Safeguarding the ocean for future generations is a shared responsibility and a matter of global urgency. This is why the conference brought together 500 leaders from 100 countries in Oslo, including strong high-level representation from the Caribbean Region. The Caribbean countries share commonalities with Norway:
"We are small countries, but huge ocean states, and the blue economy holds great potential for us. We need to be champions of adapting to climate change as well as keeping our oceans healthy”
said the Minister of climate resilience, environment and fisheries from Grenada, Simon Stiell.
The participants of Our Ocean 2019 shared experiences and identified solutions for how to protect the ocean and make better use of marine resources. The message was to meet the challenges facing the ocean by putting knowledge, technology and finance into action. Production and sustainable use must go hand in hand so that the ocean can continue to provide for the needs of future generations.
But, as highlighted by Norway’s Minister of Foreign Affairs, Ine Eriksen Søreide:
“The aim of the Our Ocean conferences is not only to capture the world’s attention. It is also to get the world to act”
SIDS Seminar and Sargassum workshop: the Caribbean perspectives
Norway’s Ambassador to Cuba and the Caribbean, Ingrid Mollestad, was attending the conference together with high-level representation from the Caribbean, including Antigua and Barbuda, Bahamas, Barbados, St. Lucia, Jamaica, Grenada and Dominica, St. Vincent and the Grenadines, and and representatives from CARICOM and OECS.
Representatives from the region gave the Caribbean perspectives visibility through several key note presentations, and in the panel debates. They also met with Norway’s Prime Minister Erna Solberg, Norway’s Crown Prince Haakon, and had bilateral meetings with Norway’s Foreign Minister, Ine Eriksen Søreide, and meetings with Norway’s Minister of Climate and Environment Ola Elvestuen and Norway’s Minister of Fisheries Harald Nesvik.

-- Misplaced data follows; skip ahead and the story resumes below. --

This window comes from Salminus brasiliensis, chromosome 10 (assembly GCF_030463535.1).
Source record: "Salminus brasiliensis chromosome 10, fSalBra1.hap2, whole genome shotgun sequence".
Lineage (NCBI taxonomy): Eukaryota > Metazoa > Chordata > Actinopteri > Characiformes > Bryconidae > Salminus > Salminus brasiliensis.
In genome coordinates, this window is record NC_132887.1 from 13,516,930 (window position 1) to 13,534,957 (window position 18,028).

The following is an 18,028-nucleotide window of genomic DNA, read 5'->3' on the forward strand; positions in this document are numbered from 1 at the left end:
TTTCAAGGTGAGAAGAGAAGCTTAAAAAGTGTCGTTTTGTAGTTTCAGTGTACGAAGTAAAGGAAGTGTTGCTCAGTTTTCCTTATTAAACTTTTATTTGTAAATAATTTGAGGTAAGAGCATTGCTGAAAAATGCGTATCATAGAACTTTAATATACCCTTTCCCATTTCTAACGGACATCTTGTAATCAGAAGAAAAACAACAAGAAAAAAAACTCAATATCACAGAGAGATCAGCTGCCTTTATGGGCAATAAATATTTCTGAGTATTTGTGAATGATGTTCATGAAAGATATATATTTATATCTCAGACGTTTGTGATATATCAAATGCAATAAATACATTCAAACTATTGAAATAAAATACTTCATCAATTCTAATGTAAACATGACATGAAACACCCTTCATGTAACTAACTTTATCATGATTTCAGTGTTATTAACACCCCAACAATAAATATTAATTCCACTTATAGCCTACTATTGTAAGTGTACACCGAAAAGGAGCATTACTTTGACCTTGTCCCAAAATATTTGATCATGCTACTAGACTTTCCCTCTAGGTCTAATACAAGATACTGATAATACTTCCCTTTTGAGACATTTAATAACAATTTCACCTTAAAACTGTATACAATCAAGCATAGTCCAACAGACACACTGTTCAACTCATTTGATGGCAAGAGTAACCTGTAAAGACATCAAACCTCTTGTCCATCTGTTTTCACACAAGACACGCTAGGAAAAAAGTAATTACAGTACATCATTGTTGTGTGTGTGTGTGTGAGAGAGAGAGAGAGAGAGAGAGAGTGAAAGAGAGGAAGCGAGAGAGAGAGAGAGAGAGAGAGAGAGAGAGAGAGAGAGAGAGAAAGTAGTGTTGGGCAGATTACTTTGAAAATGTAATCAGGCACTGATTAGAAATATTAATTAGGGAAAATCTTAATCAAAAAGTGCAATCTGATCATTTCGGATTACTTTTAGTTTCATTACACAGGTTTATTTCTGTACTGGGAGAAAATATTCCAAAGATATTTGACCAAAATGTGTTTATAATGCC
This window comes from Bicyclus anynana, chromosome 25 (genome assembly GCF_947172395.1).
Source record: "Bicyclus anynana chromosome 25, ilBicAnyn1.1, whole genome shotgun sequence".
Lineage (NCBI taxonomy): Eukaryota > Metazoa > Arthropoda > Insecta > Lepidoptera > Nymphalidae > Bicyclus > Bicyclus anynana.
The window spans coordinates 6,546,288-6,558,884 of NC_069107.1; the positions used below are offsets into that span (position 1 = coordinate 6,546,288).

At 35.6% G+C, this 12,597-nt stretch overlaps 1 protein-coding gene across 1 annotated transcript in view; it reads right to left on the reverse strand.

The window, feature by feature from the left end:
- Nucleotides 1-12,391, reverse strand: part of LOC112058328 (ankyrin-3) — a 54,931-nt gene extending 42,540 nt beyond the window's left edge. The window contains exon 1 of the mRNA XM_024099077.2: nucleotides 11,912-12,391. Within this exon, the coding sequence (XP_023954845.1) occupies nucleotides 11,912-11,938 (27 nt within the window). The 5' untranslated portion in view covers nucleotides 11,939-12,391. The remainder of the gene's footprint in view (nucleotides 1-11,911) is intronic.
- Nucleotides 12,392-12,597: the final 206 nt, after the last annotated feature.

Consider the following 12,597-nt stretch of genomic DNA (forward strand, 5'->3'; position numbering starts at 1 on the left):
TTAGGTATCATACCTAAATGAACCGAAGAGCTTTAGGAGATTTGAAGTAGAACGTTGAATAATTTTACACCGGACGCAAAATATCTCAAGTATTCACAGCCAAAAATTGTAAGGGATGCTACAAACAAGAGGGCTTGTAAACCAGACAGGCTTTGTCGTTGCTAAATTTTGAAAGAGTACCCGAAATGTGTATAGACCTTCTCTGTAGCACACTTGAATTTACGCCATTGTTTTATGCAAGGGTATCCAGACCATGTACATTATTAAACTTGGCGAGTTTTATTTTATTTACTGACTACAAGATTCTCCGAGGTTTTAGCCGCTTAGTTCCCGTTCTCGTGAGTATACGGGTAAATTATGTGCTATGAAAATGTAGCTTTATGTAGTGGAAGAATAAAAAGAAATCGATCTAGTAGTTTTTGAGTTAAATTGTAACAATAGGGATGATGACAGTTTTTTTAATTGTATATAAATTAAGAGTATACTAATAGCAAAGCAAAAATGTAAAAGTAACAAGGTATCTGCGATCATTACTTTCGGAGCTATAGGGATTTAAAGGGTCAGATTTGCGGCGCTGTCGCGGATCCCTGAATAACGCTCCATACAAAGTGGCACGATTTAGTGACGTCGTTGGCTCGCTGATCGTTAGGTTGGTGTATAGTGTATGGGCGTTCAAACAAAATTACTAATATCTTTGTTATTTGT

In relation to the conference, a full day seminar for Small Island Developing States (SIDS) was arranged with the overall theme: “Ocean management: opportunities, challenges and experience”.
Further, the conference had a side event on Sargassum Weed. The purpose was to shed light on the problems, challenges and opportunities posed by Sargassum weed for ecosystems, tourism and fisheries in the Caribbean. The seminar also included private sectors and innovators who are working on possible innovative solutions to the problem, including the Norwegian companies EnviroNor and Brightcore Quantum.
At the core of Our Ocean conferences, are voluntary commitments for a clean, healthy and productive ocean.
In Oslo, Norway announced 17 commitments worth just over 328 million dollars to promote sustainable ocean management in the period 2020-2024. Norway is also at the forefront of efforts to put in place a global agreement on marine litter and micro plastics by 2023.
There was a great global engagement at the Our Ocean conference in Oslo. 370 commitments were made, at a total value of at least 63 billion dollars. Read more about the commitments made at Our Ocean 2019 here.
“Every second breath we take comes from phytoplankton in the ocean, and it is urgent to improve the state of the ocean. Now, we must put the commitments made in Oslo into practice,”
said Foreign Minister Ine Eriksen Søreide.
Our Ocean 2020 will be held in Palau.